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Vulture fund takes the Belgian government to court - and Belgian NGOs join the defence team

Added 05 Mar 2018

Guest blog by Antonio Gambini, researcher at CNCD-11.11.11

This week (March 7), three NGOs will stand shoulder-to-shoulder with the Belgian government to defend a 2015 law that can stop so-called “vulture funds” from making huge profits from a country’s debt crisis.   

NML Capital Ltd (a vulture fund established in the Cayman Islands owned by Elliott investment fund and led by the American billionaire Paul Singer) launched a challenge against this law before the Belgian Constitutional Court. NML Capital argued that it should be annulled for being contrary to the Belgian Constitution.

The Belgian NGOs (CADTMCNCD-11.11.11 and 11.11.11), have hired a lawyer to defend the law when the case comes to court on Wednesday and citizens will gather outside the court to show their support for this vital legislation.

Vulture funds are speculative investment funds specialised in buying up “old” sovereign debt from the original creditors at a very low cost. They can do this because the country has already defaulted on this debt or it appears to be at risk of defaulting. They then launch multiple litigation procedures in different jurisdictions against the country (the sovereign debtor), in order to obtain repayment of the face value of the debt plus the accumulated interests.

A Belgian law adopted three years ago limits the rights to repayment to the actual price of the sovereign debt in question, when the creditor pursues an “illegitimate advantage”. The legal test for this is first the existence of a “manifest disproportion”- in other words an unacceptably huge difference - between the price paid to buy the debt and its actual face value.

At least one of the following six conditions also needs also to be met:

  • the state was insolvent or in imminent risk of default when the debt was bought;
  • the creditor is established in a tax haven (defined by reference to the FATF, OECD and Belgian official blacklists);
  • the creditor has a record of excessively multiplying litigations;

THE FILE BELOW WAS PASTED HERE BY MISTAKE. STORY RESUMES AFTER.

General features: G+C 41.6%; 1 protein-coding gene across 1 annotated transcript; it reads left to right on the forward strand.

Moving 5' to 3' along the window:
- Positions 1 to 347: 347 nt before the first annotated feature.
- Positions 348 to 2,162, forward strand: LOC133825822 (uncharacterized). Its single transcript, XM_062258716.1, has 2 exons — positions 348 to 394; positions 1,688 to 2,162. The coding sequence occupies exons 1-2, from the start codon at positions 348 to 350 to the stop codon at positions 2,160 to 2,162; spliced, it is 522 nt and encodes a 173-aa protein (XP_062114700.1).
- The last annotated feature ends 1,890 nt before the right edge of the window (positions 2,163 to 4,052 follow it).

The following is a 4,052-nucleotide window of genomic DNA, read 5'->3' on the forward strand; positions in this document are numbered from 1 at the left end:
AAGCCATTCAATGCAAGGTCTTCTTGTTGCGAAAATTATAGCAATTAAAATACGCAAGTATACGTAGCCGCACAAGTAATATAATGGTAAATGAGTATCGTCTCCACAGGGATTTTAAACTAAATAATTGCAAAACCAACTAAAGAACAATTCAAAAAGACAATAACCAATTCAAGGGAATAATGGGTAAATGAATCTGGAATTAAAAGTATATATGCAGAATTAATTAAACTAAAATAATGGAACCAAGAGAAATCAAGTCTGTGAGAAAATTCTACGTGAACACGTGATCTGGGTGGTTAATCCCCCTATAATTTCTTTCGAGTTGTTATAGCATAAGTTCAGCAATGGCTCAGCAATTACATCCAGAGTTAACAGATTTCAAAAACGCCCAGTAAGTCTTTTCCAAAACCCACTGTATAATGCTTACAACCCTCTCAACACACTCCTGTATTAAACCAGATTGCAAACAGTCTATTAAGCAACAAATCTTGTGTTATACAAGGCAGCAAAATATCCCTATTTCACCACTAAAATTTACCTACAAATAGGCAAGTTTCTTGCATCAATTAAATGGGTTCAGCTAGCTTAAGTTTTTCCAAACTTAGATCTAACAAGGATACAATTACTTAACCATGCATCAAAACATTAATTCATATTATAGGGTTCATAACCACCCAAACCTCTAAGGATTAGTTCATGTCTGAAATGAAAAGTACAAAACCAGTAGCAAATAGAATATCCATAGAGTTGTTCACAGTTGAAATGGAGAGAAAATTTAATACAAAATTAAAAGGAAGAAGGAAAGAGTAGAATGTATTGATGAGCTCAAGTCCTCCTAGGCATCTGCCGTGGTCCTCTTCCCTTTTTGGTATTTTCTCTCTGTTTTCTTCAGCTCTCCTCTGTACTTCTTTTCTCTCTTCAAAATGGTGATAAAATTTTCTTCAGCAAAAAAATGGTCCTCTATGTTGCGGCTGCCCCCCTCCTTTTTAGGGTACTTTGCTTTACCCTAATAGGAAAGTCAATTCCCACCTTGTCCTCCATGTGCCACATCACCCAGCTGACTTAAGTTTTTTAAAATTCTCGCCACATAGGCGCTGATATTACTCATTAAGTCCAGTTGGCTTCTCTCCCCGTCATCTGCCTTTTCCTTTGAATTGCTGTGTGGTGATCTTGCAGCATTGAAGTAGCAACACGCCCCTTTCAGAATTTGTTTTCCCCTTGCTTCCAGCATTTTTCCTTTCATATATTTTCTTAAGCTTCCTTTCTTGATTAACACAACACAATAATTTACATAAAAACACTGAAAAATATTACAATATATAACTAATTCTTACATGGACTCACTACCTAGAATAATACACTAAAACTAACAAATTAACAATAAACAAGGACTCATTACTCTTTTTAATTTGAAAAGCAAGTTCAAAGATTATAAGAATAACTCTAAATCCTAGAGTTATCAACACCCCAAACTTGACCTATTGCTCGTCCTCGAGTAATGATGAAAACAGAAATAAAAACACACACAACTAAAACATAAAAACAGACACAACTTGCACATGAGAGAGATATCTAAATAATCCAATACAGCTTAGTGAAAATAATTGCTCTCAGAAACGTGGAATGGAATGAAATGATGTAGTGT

• the creditor refused to participate to a debt restructuring agreement;
  • the creditor has abused the weakness of the debtor to negotiate a manifestly unfair debt reimbursement agreement;
  • the full repayment of the creditor’s claim would have a significant impact on the state’s public finances and could have an adverse effect on the economic and social welfare of its population.  

It is important to note that this law was approved by the majority of the Belgian Parliament, despite the opposition of the Belgian Central Bank, lobbying efforts of the finance industry and a conservative-leaning parliamentary majority and government coalition.

As such, this law should serve as a model for replication in many other countries. The outcome document from the third UN conference on Financing for Development (2015 in Addis Ababa) expressed a similar opinion: “We are concerned by the ability of non-cooperative minority bondholders to disrupt the will of the large majority of bondholders who accept a restructuring of a debt-crisis country’s obligations, given the potential broader implications in other countries. We note legislative steps taken by certain countries to prevent these activities and encourage all Governments to take action, as appropriate.”   

On March 7, the court case will start at 14h15. Concerned citizens will gather from 12h30, outside the court in Place Royale, Brussels.